Travis Stewart pressed suction-cup handles — the kind you might expect to see in a spy movie — firmly onto the museum display glass.
It was a Wednesday in late May and Stewart’s first major exhibit was coming to an end.
He worked swiftly but carefully to pull panes from the wall in the dim orange glow of display lights.
Behind four glass panels were 16 historic artifacts originally belonging to the Confederated Tribes of Grand Ronde: a dance rattle made from deer toes, a seed basket and beater, a horned hunting cap, to name a few. The items had been on display at the Chachalu Museum and Cultural Center in Grand Ronde, between Salem and the coast, for the past year.
The small, spare, circular room inside an oversized bentwood box where Stewart worked was just one product of a decadeslong campaign to repatriate ancestral items to the tribes.
That effort — which included several trips to London and the construction of a museum and vault — resulted in an atypical one-year loan from the British Museum to bring the items home to Oregon.
“We didn’t just want to get these items from the [Rev. Robert] Summers Collection loaned and to come in and be on display for a year,” said Stewart, the tribe’s interpretive coordinator. “... What we wanted was the traditional knowledge that went into making those.”
Grand Ronde tribal members have spent the past year studying, scanning and injecting new life into the objects once collected by an episcopal minister in the 1870s as remnants of a dying culture.
In so doing they’ve subverted the idea of the museum as a memorial to the past, instead making Chachalu a cultural incubator for the future.
30-Year Lobby, 1-Year Loan
Before last May, the artifacts in the Summers Collection spent more than a century stowed out of sight in a London warehouse.
Summers was Rev. Robert W. Summers, a minister who began purchasing and trading for objects in the 1870s from people forcibly relocated to Grand Ronde two decades prior. He collected under the assumption that the peoples living at Grand Ronde would soon be extinct.
Summers’ health deteriorated toward the end of the century, so he sold his collection to a colleague, who gifted it to the British Museum in 1900. The items have since sat in storage, never displayed publicly.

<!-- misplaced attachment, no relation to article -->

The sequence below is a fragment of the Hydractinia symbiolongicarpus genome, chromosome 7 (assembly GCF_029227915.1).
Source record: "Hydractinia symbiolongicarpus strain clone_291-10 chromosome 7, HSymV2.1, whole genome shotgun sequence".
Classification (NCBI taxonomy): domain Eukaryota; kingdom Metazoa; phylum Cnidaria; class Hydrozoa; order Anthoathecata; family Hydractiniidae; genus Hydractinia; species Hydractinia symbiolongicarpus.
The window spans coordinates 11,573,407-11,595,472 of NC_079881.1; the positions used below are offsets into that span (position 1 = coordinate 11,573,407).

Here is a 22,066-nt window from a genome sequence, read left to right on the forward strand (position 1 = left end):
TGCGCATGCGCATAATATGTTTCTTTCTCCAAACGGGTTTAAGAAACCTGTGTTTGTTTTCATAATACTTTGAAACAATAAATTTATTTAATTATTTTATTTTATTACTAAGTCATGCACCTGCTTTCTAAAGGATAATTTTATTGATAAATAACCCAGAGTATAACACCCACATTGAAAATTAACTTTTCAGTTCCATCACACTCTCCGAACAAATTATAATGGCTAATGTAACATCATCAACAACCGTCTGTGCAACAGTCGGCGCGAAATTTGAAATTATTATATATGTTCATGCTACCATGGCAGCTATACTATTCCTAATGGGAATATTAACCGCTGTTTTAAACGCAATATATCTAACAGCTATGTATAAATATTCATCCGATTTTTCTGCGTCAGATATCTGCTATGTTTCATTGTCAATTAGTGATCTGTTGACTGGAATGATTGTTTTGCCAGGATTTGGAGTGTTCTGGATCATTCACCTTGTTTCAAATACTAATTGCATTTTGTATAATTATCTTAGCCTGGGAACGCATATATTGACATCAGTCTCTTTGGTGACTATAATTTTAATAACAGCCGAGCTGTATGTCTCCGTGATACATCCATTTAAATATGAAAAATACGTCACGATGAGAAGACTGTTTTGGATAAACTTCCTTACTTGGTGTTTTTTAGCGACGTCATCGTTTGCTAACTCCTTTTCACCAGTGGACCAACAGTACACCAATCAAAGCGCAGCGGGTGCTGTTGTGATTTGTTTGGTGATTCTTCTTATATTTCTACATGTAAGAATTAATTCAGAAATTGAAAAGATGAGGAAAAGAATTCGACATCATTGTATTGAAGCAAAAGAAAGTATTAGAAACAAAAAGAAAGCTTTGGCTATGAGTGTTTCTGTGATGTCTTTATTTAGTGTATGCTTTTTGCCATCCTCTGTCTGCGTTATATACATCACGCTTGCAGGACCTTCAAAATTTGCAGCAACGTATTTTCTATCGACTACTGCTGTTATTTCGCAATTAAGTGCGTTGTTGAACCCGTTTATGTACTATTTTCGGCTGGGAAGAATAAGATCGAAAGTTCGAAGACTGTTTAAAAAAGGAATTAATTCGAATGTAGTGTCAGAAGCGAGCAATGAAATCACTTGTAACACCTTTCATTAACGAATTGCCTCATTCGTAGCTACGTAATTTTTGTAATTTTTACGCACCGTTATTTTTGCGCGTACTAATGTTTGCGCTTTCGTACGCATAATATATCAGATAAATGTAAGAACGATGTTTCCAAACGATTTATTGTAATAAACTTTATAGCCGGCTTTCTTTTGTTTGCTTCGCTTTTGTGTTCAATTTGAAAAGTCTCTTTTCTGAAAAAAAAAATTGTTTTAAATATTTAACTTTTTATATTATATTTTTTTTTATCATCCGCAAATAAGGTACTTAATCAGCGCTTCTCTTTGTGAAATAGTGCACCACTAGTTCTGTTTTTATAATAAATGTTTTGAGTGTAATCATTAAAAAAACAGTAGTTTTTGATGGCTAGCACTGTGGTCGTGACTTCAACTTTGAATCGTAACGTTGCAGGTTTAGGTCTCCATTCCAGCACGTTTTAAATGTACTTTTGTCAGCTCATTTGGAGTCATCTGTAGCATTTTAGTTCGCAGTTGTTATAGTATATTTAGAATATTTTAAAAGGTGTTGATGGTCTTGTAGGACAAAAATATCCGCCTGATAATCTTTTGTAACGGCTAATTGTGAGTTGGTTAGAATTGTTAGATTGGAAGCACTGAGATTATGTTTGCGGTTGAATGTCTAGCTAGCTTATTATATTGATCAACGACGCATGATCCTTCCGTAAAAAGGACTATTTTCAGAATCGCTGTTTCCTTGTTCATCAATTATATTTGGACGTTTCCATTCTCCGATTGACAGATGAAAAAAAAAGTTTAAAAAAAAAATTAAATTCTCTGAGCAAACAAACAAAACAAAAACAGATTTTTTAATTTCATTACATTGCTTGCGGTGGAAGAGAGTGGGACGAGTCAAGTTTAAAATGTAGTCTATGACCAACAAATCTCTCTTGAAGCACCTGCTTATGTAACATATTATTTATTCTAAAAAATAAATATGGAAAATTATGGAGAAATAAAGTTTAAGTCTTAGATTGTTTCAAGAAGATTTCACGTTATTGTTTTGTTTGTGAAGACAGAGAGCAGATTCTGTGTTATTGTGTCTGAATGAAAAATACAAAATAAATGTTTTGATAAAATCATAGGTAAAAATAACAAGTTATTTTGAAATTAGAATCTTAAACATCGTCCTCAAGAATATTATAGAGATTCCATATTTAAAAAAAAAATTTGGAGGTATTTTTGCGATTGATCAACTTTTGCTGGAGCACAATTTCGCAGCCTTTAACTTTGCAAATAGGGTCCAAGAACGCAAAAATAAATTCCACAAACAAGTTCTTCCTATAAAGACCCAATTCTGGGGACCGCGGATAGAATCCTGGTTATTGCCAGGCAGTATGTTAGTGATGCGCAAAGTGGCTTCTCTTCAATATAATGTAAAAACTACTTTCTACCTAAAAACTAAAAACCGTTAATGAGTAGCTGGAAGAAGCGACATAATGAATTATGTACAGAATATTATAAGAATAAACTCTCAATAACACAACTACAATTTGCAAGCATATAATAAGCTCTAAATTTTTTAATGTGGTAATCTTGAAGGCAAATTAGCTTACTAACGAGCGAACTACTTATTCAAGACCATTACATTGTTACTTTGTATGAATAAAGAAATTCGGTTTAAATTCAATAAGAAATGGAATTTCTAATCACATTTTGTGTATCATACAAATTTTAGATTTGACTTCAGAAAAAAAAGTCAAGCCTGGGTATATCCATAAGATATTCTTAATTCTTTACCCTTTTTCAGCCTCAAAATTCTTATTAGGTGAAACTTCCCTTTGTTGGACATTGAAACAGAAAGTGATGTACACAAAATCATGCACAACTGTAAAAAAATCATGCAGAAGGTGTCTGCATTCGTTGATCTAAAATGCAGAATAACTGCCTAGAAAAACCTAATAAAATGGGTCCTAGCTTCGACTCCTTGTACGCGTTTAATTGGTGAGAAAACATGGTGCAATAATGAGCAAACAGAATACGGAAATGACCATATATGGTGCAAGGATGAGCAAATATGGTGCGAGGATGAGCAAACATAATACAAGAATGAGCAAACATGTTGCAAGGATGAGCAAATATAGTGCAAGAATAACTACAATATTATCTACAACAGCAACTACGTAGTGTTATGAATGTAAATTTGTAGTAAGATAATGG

At the same time, the tribes thwarted attempts by the U.S. government to erase their people's very existence.
“Our rights, our identity, our land — all of that was taken,” said Cheryle A. Kennedy, Tribal Council chairwoman. “But a little group of Grand Ronde people got together and we said, ‘No more. We’re not taking this. We are who we are. We’re not a club. We’re a distinct group of people.’”
The Confederated Tribes of Grand Ronde regained federal recognition in 1983 after several years of restorative efforts. Soon they began seeking repatriation of the Summers Collection items.
“As we were told in the readings I’ve seen was that if we do survive, then these articles are to be returned to us,” Kennedy said.
Kennedy earned a seat on the Tribal Council in 2000 and two years later went to the British Museum to visit the artifacts. She said she was dismayed to learn the items had spent all those years in storage rather than in public view. That deepened her desire, she said, to bring them home.
“If they’re not of value to you, they are to us. I don’t care what they look like,” she recalled. “These were made by the hands of my grandparents and I want them.”
But the British Museum locks its collection under the British Museum Act 1963, which makes "disposal of objects" (or repatriation) virtually unattainable without an act of Parliament.
Securing even a short-term loan of items from the Summers Collection came at a steep cost.
The tribes needed exhibit space and somewhere to store the items. They had to pay for couriers to transport the items to and from England.
Construction of a museum had been a priority of the Grand Ronde tribes throughout their restoration effort. Reclaiming the Summers Collection was always top of mind.
They converted the old Willamina Middle School into the Chachalu Museum and Cultural Center. Chachalu "Phase I" opened in 2014.
The British Museum approved a one-year loan of 16 items from the Summers Collection as the tribes planned to open Chachalu "Phase II." The renovated space, which opened last year, featured a larger exhibit hall with the Summers items as its centerpiece.
Old Tech Meets New Tech
The blackened shells of deer toes fanned out in a circle around a pile of cords on the screen in front of Nicolas Atanacio and Dustin Hawks.
“Dude,” Atanacio whispered in awe. “What?!”